So by the magic of the emotion wheel we have moved from feeling ‘bad’ to ‘overwhelmed and sleepy’ in just a couple of steps.
Once you recognise these specific emotions you will be able to identify them more easily in the future. But for now, focus on ‘overwhelmed and sleepy’.
What are some things you could do to feel less overwhelmed? Perhaps you could make a to-do list and choose one thing to get done, noting what can be put off until tomorrow. Perhaps you could phone a good friend, family member or doctor to talk about it. Or you could practise self-soothing to calm your nervous system- you will find some good tips in my article Self Soothing- A Survivor’s Guide.
What can we do to combat sleepiness? Well, the obvious thing would be to take a nap, which would also help with the feeling of being overwhelmed.
If you can’t take a nap, you could drink a coffee, or go for a brisk walk, or have a shower to wake yourself up. You may find the sleepiness comes from being overwhelmed- your natural response to stress could be to dissociate or ‘zone out’, which is a sleepy feeling- so try taking care of the overwhelmed side first and you might find you wake up quite a bit.
Learning to meet our own needs is an important step towards recovery.
When you meet your own physical and emotional needs, it will give you an enormous sense of wellbeing- and you can move on to fulfil “higher” needs such as the social, spiritual and intellectual. You will find it much easier to read a book if you’re physically and emotionally well, for example. When you meet your own needs, you are truly loving yourself. You are saying to yourself “I matter. I deserve healing”- and your body and mind will be able to heal much more easily.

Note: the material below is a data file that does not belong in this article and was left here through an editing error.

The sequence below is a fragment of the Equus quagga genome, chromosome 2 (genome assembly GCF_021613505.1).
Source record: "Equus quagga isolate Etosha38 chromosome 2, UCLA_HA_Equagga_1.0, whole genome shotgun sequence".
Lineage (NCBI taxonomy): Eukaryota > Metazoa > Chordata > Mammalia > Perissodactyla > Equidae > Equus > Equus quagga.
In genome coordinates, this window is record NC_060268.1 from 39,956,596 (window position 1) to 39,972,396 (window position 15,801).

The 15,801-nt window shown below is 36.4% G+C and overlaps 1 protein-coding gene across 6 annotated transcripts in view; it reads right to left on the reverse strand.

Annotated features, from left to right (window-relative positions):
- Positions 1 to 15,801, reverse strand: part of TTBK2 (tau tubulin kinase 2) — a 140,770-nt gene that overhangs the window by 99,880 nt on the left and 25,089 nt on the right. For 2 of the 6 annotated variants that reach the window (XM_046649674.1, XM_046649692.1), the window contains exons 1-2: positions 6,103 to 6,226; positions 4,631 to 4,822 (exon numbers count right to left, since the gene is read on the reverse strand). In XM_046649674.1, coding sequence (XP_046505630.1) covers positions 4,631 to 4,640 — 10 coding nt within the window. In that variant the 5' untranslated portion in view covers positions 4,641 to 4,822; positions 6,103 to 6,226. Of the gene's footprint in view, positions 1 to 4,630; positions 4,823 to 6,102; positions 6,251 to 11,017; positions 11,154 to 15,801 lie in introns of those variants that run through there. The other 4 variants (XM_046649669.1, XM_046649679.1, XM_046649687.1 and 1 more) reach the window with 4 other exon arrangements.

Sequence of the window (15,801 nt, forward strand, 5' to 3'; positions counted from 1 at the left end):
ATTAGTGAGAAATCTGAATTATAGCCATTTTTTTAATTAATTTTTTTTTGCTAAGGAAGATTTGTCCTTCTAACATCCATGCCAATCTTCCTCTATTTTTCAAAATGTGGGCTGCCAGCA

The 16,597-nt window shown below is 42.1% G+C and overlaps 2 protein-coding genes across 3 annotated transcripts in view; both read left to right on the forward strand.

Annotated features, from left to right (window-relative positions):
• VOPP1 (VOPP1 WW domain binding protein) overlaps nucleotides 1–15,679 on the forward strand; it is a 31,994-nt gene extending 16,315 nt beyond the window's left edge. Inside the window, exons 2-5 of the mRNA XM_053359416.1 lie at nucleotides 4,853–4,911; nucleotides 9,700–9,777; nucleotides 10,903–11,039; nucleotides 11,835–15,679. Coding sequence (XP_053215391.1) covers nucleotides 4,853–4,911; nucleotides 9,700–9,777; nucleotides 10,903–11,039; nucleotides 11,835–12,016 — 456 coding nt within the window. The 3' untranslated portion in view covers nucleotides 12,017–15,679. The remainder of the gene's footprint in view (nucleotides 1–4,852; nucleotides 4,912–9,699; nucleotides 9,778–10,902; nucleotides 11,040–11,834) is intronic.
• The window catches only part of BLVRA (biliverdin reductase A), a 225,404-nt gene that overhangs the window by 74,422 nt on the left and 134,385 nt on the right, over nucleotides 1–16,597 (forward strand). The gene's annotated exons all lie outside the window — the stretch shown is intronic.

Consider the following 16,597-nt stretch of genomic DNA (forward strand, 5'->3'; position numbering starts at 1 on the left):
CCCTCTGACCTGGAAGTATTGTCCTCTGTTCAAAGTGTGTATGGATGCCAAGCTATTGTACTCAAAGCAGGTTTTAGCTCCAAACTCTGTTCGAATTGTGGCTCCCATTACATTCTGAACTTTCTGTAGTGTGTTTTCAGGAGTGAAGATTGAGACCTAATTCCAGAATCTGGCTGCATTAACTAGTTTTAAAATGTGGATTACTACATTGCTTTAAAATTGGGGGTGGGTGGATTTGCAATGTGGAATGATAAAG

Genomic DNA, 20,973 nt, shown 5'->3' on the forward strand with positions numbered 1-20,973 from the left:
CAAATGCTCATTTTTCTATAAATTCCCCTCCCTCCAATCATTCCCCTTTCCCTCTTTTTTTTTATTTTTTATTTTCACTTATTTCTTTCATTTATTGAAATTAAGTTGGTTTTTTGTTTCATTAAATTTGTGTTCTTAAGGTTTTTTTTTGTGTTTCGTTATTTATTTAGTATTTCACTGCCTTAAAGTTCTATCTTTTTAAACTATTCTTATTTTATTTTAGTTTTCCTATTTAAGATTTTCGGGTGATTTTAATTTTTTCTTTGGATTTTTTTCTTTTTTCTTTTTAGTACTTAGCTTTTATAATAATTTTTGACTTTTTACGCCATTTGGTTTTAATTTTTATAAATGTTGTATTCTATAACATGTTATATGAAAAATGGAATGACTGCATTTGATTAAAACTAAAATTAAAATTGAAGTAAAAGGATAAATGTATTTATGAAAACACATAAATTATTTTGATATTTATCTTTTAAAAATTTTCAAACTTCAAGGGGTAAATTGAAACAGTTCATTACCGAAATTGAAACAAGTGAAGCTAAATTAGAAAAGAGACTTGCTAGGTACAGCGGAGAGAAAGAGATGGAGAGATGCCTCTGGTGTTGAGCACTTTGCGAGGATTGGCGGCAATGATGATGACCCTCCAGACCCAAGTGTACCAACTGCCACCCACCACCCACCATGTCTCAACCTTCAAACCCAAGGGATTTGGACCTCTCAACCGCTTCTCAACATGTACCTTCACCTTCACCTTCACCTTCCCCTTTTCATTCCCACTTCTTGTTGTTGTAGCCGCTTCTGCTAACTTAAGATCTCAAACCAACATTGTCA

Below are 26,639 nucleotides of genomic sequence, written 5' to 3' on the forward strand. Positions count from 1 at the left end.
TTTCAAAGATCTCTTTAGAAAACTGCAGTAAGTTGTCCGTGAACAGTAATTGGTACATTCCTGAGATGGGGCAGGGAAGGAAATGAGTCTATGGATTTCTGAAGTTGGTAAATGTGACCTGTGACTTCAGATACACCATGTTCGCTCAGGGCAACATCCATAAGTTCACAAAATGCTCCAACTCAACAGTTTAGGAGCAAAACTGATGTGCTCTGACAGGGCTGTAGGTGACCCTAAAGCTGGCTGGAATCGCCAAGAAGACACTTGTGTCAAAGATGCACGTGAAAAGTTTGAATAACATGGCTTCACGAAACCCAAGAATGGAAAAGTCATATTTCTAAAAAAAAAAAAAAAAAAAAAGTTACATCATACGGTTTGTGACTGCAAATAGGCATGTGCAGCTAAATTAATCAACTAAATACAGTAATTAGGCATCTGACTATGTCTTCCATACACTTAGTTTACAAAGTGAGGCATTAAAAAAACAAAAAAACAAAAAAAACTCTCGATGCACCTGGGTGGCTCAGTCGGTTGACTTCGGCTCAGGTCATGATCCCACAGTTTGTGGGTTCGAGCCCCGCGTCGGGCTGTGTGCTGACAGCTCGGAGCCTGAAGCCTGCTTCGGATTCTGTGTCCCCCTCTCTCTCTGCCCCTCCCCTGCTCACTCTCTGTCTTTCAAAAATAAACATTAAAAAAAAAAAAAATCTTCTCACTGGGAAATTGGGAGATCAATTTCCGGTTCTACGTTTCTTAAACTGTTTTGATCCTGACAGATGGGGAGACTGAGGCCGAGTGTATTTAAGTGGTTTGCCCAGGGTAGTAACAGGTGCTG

3) Be kind to yourself.
“Be nice to yourself. Go to Nando’s alone. Take walks along the river on your own. Have super-long baths and blast your favourite playlist whilst you do so. Stop waiting for someone to give you that unconditional fairytale love and give it to yourself. Start right now.“Chidera Eggerue
Self love is about being your own best friend.
We all have an inner critic– a set of negative self-perceptions that seems to run on a loop and can stop us from achieving our goals. It’s that voice saying “you’ll never get that job, don’t even bother applying” or “everyone will laugh at you if you wear that”.